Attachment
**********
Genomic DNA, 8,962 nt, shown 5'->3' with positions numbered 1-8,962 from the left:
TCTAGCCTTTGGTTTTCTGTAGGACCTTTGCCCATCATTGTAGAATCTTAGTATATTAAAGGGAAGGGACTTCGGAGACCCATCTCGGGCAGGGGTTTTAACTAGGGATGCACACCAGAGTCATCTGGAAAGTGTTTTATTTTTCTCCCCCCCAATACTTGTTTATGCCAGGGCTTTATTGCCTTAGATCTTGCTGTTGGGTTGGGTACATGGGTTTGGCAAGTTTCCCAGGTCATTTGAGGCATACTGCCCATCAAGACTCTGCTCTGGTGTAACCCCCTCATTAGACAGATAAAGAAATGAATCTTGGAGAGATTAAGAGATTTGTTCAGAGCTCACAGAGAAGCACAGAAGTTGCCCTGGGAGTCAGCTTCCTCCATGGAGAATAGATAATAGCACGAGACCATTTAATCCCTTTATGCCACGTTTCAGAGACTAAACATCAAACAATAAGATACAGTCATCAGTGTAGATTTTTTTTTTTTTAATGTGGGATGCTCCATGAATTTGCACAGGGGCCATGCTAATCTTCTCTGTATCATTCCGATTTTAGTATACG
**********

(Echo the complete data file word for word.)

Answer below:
Genomic DNA, 8,962 nt, shown 5'->3' with positions numbered 1-8,962 from the left:
TCTAGCCTTTGGTTTTCTGTAGGACCTTTGCCCATCATTGTAGAATCTTAGTATATTAAAGGGAAGGGACTTCGGAGACCCATCTCGGGCAGGGGTTTTAACTAGGGATGCACACCAGAGTCATCTGGAAAGTGTTTTATTTTTCTCCCCCCCAATACTTGTTTATGCCAGGGCTTTATTGCCTTAGATCTTGCTGTTGGGTTGGGTACATGGGTTTGGCAAGTTTCCCAGGTCATTTGAGGCATACTGCCCATCAAGACTCTGCTCTGGTGTAACCCCCTCATTAGACAGATAAAGAAATGAATCTTGGAGAGATTAAGAGATTTGTTCAGAGCTCACAGAGAAGCACAGAAGTTGCCCTGGGAGTCAGCTTCCTCCATGGAGAATAGATAATAGCACGAGACCATTTAATCCCTTTATGCCACGTTTCAGAGACTAAACATCAAACAATAAGATACAGTCATCAGTGTAGATTTTTTTTTTTTTAATGTGGGATGCTCCATGAATTTGCACAGGGGCCATGCTAATCTTCTCTGTATCATTCCGATTTTAGTATACG